Today, a 78-year-old grandmother sued Bullhead City after officials arrested her, prosecuted her, and threatened to jail her, for feeding homeless people in a park in March. Norma Thornton has joined forces with the Institute for Justice (IJ) to file the federal lawsuit, which seeks to strike down Bullhead City’s law criminalizing feeding the needy in city parks. 

For decades, Norma has had a passion for helping people experiencing homelessness. She has lived in various cities throughout that time, and in each new city she has befriended homeless people, cooked them homemade meals, helped with cleaning their laundry, helped connect them with needed services, and much more. 

Norma continued to serve the homeless community when she moved to Bullhead City. In March 2022, Norma arrived at the same spot in Community Park where she had always served food to the homeless. After she finished giving out meals and ensuring everything was cleaned up, a police officer stopped Norma, told her she was breaking the law, arrested her and put her in the back of his car.  

“I’m not a rulebreaker and I never thought helping people in need in my community would get me into legal trouble,” Norma said. “I see many of these people as my friends and I want to do everything in my power to help them out.” 

Bullhead City’s law is of recent vintage; passed in 2021, it was designed to push the homeless out of the city park and out of public sight. But there are no encampments in the park and nobody sleeps in the park. People experiencing homelessness simply go to the park during the hottest part of the day to find some shade.  

The law demands a permit for the sharing of prepared food in public parks as part of a “non-social gathering” motivated by “charitable purposes.” But permits are difficult to obtain and applicants may only obtain a permit to feed people once per month. Because the law applies only to sharing food for a “charitable purpose,” it means that Norma can throw a pizza party in Community Park for 50 of her friends without limitation. But once she offers food for charity, she runs afoul of the ordinance. Each violation of the law is punishable with a fine of up to $1,431, 120 days in jail and 24 months of probation.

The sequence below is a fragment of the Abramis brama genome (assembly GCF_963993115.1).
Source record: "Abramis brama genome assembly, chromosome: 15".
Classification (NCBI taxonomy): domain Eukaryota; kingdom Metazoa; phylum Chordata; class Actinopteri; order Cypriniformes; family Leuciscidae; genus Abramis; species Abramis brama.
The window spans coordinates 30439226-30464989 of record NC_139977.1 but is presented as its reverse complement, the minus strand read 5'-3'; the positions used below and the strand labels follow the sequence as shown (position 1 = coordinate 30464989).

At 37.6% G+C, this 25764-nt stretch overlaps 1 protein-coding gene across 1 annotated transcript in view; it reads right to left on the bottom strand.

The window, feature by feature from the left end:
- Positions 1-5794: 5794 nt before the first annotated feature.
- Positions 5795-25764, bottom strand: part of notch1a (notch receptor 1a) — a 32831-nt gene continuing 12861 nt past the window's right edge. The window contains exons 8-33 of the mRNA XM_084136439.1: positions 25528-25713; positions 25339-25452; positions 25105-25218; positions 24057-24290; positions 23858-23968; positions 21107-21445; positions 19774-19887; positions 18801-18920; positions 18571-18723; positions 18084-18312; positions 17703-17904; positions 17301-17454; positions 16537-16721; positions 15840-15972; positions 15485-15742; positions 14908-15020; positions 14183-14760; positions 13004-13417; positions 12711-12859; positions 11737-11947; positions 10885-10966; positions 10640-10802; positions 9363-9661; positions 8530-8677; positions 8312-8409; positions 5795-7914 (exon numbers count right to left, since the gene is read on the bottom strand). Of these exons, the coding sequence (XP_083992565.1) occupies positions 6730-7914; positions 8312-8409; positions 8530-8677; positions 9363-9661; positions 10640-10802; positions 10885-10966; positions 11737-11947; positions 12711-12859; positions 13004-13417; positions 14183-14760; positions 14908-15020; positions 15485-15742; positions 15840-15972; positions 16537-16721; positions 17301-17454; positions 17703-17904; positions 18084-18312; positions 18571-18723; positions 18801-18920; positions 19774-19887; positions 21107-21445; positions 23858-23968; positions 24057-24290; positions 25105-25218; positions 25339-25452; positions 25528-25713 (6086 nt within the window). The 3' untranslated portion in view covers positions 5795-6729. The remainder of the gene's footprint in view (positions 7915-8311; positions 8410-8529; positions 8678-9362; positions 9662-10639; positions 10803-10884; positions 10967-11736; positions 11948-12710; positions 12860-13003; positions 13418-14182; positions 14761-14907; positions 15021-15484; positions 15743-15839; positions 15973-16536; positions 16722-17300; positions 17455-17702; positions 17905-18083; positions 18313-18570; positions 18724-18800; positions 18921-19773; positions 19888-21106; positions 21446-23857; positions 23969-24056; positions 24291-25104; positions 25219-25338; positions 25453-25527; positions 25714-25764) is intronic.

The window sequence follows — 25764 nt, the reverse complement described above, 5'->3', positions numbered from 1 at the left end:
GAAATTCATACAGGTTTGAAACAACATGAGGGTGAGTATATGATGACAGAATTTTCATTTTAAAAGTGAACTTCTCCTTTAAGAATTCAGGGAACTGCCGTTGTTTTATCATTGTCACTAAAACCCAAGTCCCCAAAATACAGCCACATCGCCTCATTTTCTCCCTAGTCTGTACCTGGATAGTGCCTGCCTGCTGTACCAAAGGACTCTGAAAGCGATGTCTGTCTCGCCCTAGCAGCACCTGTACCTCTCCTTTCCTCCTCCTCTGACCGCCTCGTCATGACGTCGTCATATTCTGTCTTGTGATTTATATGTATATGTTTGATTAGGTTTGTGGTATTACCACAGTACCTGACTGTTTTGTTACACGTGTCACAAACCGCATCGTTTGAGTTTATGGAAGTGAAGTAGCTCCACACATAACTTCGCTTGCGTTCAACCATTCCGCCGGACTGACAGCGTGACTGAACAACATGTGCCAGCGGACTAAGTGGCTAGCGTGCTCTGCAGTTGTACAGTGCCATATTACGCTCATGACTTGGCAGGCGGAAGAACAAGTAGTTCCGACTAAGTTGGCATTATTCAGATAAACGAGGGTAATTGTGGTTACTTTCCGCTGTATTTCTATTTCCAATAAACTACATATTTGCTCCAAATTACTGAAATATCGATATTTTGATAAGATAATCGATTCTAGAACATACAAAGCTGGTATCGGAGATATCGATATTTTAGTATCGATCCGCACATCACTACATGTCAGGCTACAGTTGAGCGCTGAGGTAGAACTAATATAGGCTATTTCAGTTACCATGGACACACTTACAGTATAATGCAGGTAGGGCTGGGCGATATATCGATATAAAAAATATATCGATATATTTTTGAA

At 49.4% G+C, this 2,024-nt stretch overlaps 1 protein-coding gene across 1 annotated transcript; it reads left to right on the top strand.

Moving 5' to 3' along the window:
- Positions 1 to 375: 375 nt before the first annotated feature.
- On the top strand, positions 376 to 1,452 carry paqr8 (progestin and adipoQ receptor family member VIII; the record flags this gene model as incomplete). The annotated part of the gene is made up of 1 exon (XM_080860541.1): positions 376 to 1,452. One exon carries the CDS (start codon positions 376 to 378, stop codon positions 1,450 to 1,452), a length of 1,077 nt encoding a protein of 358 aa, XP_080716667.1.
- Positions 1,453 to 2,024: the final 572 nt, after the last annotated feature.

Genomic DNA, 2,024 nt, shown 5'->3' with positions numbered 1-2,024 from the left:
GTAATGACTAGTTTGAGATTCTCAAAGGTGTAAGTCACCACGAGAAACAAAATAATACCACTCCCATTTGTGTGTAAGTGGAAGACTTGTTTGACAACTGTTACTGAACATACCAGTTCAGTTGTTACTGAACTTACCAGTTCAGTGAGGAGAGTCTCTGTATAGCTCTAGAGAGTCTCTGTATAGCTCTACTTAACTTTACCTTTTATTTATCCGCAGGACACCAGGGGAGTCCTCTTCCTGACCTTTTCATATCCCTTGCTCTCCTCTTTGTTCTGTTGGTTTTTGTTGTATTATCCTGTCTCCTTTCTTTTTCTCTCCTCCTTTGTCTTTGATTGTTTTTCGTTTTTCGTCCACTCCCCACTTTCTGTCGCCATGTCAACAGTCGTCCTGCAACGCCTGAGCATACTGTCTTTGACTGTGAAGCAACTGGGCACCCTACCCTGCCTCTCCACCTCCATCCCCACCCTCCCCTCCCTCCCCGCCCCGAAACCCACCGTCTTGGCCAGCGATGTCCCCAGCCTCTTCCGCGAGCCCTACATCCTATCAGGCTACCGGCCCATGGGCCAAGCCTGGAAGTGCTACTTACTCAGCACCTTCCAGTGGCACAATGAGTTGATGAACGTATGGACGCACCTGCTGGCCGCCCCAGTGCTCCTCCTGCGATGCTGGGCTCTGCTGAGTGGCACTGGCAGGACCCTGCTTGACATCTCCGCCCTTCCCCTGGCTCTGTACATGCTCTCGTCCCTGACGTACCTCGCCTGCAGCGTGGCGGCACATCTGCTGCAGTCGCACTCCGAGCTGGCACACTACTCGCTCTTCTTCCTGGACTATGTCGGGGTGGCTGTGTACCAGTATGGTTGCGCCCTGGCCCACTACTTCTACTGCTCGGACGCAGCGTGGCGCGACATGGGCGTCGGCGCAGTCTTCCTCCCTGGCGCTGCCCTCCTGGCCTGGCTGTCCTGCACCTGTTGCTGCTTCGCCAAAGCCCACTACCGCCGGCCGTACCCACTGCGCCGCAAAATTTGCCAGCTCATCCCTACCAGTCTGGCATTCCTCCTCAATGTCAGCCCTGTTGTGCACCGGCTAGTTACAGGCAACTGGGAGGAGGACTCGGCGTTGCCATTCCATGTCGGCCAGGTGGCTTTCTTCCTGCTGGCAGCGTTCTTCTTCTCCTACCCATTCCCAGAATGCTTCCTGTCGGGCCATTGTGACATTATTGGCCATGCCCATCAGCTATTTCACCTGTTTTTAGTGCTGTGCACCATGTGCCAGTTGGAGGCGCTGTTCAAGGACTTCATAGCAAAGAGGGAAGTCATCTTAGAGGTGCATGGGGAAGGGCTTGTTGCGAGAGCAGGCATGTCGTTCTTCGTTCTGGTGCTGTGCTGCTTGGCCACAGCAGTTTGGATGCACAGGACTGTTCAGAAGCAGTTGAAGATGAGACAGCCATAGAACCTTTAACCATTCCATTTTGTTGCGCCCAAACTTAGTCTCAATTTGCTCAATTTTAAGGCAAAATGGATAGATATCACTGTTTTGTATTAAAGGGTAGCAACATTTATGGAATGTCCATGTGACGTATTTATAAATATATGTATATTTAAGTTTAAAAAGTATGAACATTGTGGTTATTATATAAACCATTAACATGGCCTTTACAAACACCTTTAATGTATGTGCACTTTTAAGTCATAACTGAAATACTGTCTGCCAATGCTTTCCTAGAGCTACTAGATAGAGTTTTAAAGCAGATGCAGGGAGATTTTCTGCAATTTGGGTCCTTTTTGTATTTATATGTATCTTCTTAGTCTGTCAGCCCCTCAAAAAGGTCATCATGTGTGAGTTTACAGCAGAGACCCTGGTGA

“The city has criminalized kindness,” said IJ Attorney Diana Simpson. “People have a right to feed those in need and have been doing so for the entirety of human history. People have a fundamental right to engage in charity, which is protected by the Constitution. There is absolutely no valid reason for Bullhead City to crack down on Norma’s act of compassion.” 

Norma decided to use Community Park as her venue for feeding the homeless because she noticed a fair number of homeless people sleep in the desert nearby; the closest homeless shelter is 6.5 miles away in an isolated part of town, and is hard to get to by bus. Furthermore, the shelter only serves lunch, except for those staying overnight, but overnight spots are usually full because the shelter only has 46 beds.  

“Norma saw a way to provide a private solution to a major issue in her community, and she must not be punished for helping these people,” said IJ Attorney Suranjan Sen. “How to solve homelessness is a difficult question with various answers, but Bullhead City’s law certainly isn’t the right one. Cities should encourage private solutions to homelessness, not prevent these efforts.” 

IJ has won lawsuits throughout the country that have helped ensure people can use their private property to help the homeless, including ending a law in Clarkston, Washington, that threatened to shut down a free pantry on private property and defeating a zoning restriction that would have forced a homeless shelter to shut down in North Wilkesboro, North Carolina.  

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